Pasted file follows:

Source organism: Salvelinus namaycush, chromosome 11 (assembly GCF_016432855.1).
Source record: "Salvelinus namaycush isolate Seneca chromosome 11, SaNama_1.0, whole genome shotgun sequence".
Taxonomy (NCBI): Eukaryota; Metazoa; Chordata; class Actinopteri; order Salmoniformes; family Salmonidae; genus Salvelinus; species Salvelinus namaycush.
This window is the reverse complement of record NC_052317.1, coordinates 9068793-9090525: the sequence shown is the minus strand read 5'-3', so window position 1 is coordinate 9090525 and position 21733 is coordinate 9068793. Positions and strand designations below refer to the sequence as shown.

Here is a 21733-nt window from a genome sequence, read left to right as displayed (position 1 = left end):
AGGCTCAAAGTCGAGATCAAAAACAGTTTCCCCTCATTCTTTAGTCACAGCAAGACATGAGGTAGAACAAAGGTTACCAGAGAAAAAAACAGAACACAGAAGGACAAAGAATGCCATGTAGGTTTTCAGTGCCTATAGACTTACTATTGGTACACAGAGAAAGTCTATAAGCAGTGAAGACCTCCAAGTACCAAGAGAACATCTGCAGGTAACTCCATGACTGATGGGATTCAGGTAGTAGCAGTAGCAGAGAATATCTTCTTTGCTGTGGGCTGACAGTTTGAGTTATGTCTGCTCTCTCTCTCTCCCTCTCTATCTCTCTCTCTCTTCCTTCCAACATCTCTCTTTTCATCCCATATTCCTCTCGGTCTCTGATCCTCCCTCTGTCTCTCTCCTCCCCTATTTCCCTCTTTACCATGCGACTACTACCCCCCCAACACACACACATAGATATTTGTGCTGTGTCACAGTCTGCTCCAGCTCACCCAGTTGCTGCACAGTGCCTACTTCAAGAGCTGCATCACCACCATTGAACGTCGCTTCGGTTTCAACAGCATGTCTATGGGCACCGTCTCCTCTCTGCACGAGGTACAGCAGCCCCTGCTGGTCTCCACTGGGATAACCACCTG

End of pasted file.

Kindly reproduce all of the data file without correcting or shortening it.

Source organism: Salvelinus namaycush, chromosome 11 (assembly GCF_016432855.1).
Source record: "Salvelinus namaycush isolate Seneca chromosome 11, SaNama_1.0, whole genome shotgun sequence".
Taxonomy (NCBI): Eukaryota; Metazoa; Chordata; class Actinopteri; order Salmoniformes; family Salmonidae; genus Salvelinus; species Salvelinus namaycush.
This window is the reverse complement of record NC_052317.1, coordinates 9068793-9090525: the sequence shown is the minus strand read 5'-3', so window position 1 is coordinate 9090525 and position 21733 is coordinate 9068793. Positions and strand designations below refer to the sequence as shown.

Here is a 21733-nt window from a genome sequence, read left to right as displayed (position 1 = left end):
AGGCTCAAAGTCGAGATCAAAAACAGTTTCCCCTCATTCTTTAGTCACAGCAAGACATGAGGTAGAACAAAGGTTACCAGAGAAAAAAACAGAACACAGAAGGACAAAGAATGCCATGTAGGTTTTCAGTGCCTATAGACTTACTATTGGTACACAGAGAAAGTCTATAAGCAGTGAAGACCTCCAAGTACCAAGAGAACATCTGCAGGTAACTCCATGACTGATGGGATTCAGGTAGTAGCAGTAGCAGAGAATATCTTCTTTGCTGTGGGCTGACAGTTTGAGTTATGTCTGCTCTCTCTCTCTCCCTCTCTATCTCTCTCTCTCTTCCTTCCAACATCTCTCTTTTCATCCCATATTCCTCTCGGTCTCTGATCCTCCCTCTGTCTCTCTCCTCCCCTATTTCCCTCTTTACCATGCGACTACTACCCCCCCAACACACACACATAGATATTTGTGCTGTGTCACAGTCTGCTCCAGCTCACCCAGTTGCTGCACAGTGCCTACTTCAAGAGCTGCATCACCACCATTGAACGTCGCTTCGGTTTCAACAGCATGTCTATGGGCACCGTCTCCTCTCTGCACGAGGTACAGCAGCCCCTGCTGGTCTCCACTGGGATAACCACCTG